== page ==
If you work out a muscle group like your arms too much, you’re only hindering your repair and growth. That’s a big no-no when you’re trying to grow.

A great example for building arms is to practice your form and practice with a smaller weight. Also, you should concentrate more on your triceps than your biceps. Why? Look above: your triceps cover two-thirds of your arm. See how that makes a difference?

Arm Building Workout Example

Dumb Bell Bicep Curl

2 Sets of 8 Reps

1 Set to Exhaustion

French Curl

2 Sets of 8 Reps

1 Set to Exhaustion

Hammer Curls

2 Sets of 8 Reps

1 Set to Exhaustion

Tricep Kick-Backs

2 Sets of 8 Reps

1 Set to Exhaustion

T-Curls

2 Sets of 8 Reps

1 Set to Exhaustion

Tricep Press

2 Sets of 8 Reps

1 Set to Exhaustion

Keep in mind, everybody has their own way of building arms and knowledge of exercises that work best for them. However, this is a great example of lifting a small amount of reps with a moderate amount of weight and great form.

Use this motto when building arms: less is more!

IN CONCLUSION

I made a lot of mistakes when I first started my lifting journey. In fact, I didn’t know the proper way to lift and build my arms until a significant time had passed. Here’s what could have saved me: actually reaching out and trying to gain more knowledge on how to lift properly.

When it comes to your arms, less is more! Attack the right muscle fibers with the right consistency, without over working them, and you can build great arms in no time. So, to end this blog off in the Is This Lifting? way:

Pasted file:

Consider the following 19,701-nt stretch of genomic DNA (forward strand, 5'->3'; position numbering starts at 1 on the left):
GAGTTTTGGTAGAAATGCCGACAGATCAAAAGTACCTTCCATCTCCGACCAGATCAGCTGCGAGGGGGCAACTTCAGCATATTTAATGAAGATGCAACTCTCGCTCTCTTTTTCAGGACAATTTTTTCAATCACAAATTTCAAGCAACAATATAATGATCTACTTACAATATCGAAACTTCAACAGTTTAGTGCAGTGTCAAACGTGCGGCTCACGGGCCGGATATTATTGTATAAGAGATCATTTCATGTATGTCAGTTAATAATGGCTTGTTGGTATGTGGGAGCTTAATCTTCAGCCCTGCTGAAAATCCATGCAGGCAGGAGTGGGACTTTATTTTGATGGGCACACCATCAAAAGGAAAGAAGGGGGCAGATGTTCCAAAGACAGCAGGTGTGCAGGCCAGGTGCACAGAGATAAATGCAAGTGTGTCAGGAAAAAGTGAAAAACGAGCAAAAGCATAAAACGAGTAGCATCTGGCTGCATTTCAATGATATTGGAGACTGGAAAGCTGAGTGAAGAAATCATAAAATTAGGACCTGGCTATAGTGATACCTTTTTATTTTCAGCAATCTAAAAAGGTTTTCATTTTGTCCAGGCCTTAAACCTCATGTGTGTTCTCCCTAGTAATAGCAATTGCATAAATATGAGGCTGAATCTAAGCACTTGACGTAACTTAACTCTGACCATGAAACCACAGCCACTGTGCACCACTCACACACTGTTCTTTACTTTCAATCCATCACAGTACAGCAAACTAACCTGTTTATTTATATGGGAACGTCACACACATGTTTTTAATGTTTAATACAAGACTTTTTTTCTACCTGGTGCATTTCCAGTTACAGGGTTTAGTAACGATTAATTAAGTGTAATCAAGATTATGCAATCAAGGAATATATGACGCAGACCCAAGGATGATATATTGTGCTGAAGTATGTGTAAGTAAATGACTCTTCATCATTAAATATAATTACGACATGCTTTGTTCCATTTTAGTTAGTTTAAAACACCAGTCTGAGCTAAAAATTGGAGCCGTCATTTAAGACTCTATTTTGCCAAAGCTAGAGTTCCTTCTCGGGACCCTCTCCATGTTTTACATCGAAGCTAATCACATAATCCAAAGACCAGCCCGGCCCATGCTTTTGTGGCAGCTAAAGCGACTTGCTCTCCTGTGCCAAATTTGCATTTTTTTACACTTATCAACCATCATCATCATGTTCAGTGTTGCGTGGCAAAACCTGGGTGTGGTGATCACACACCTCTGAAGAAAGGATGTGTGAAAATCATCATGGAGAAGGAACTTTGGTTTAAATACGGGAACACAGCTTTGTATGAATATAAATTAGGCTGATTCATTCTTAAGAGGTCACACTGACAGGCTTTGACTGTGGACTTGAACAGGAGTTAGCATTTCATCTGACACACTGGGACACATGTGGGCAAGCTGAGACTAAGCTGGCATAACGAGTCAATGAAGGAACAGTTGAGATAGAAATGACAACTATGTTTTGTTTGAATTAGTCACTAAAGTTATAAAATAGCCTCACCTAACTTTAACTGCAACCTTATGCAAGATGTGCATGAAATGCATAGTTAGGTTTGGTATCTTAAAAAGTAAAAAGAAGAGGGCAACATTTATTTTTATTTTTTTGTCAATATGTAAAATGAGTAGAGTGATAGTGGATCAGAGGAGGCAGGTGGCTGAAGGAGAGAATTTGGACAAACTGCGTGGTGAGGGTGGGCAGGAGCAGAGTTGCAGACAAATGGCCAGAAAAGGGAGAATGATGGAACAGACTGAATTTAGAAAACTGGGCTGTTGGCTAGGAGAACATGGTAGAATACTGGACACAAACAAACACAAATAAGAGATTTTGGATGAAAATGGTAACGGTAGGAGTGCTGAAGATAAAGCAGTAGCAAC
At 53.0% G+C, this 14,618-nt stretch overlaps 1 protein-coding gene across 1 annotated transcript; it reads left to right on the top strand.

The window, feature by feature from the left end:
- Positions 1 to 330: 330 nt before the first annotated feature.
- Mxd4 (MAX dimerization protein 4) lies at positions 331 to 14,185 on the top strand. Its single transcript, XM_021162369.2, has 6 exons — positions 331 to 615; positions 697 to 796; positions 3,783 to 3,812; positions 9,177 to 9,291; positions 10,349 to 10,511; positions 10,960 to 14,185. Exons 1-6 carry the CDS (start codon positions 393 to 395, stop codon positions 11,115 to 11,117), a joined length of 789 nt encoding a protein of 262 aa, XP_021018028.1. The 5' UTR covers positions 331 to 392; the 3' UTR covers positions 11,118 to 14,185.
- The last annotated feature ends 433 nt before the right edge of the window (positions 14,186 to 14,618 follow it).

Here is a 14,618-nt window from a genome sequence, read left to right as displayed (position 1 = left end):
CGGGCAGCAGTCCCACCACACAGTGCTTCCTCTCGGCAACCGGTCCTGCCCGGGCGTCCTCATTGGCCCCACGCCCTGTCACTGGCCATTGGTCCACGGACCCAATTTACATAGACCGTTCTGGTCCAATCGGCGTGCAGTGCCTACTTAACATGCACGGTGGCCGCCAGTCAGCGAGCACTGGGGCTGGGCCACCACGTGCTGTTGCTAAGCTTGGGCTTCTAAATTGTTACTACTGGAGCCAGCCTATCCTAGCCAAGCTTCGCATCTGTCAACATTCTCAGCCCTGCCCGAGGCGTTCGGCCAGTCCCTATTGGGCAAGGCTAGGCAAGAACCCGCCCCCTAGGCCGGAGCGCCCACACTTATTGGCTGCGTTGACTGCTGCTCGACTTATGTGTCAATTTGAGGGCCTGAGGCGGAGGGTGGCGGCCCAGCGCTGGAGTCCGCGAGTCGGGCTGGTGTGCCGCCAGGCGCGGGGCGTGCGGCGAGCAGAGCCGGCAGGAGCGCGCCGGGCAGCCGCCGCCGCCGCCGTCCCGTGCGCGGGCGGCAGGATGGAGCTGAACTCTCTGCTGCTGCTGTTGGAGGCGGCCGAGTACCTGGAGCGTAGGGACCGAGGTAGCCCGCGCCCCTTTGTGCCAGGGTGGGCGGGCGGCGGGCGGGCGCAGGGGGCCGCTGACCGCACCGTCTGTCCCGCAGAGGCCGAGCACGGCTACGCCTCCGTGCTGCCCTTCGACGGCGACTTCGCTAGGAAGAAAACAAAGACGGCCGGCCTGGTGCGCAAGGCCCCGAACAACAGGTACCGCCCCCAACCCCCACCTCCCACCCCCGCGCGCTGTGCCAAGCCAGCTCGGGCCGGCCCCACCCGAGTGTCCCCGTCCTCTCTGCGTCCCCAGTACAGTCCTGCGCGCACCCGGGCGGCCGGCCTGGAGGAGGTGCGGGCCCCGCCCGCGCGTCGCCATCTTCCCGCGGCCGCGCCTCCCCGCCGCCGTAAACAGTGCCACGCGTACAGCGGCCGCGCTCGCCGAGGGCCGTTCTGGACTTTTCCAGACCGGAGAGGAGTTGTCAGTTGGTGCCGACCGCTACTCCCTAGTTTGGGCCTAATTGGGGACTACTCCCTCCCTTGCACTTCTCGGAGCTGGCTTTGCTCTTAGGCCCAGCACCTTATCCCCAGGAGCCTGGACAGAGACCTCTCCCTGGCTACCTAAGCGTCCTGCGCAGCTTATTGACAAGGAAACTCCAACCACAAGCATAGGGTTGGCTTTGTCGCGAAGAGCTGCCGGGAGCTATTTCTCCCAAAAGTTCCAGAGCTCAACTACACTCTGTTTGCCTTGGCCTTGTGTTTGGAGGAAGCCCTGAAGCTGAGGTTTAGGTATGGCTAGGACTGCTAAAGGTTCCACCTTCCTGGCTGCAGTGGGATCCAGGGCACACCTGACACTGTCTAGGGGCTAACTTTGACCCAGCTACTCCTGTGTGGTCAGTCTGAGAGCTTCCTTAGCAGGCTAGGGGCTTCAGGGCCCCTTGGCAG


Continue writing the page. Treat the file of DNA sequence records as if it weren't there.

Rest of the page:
Do your research, get prepared, and get lifting!

Why are my arms not growing?
Get to it!

The Key to Success: Consistency

SUCCESS TAKES WORK

My workout structure and dieting was very hit and miss. By hit and miss I mean a total train wreck that consisted of a tub of cookies, garlic bread, and pushups every now and then.

To a sane person, that sounds like nonsense. To me, it sounds like the jagged beginnings of my workout adventure.

Why the Tub of Cookies?

That’s not a joke; I really had a tub of cookie dough that I ate through the course of a month (best birthday present ever). Cookie dough, garlic bread and fried chicken were the epitome of my diet back then. I’m not saying I ate bad all the time, but I had no idea how to eat right and what foods would work best to aid me in reaching my goals.

Honestly, I would stray away from the fried foods every now and then. However, school and work would take its toll on constantly, and I would find myself buried in a tub of triple-chocolate chip.

Sad but delicious.

Cookie Dough Dieting
You can’t tell me this doesn’t look good.

You Only Did Pushups?

No way! I did pushups AND crunches. I wasn’t going to try another curl after that horrifying adventure (laugh at my pain here). Pushups just seemed like the next viable course of action for a guy like me. Tiny arms, flabby chest, big stomach, I was all about those crunches and pushups!

There was only one problem: not only could I not find the time to perform my “workout routine”, but I didn’t consistently workout. I would always make the same excuses:

  • I’m tired.
  • I’ve been working all day.
  • I haven’t eaten enough cookie dough for energy.

Same old excuses got me the same old result: I saw no changes…and I felt miserable.

The Key to Success: Consistency
The Storm Trooper has the right idea.

MY SOLUTION

As funny as it seems, my solution was found in the most cliché way. As a New Year’s resolution, I decided I was finally going to take charge of my life and push myself to become healthier and stronger. From there, well…I actually stuck to it. I challenged myself to a new healthy lifestyle that I would consistently work on and not stray from.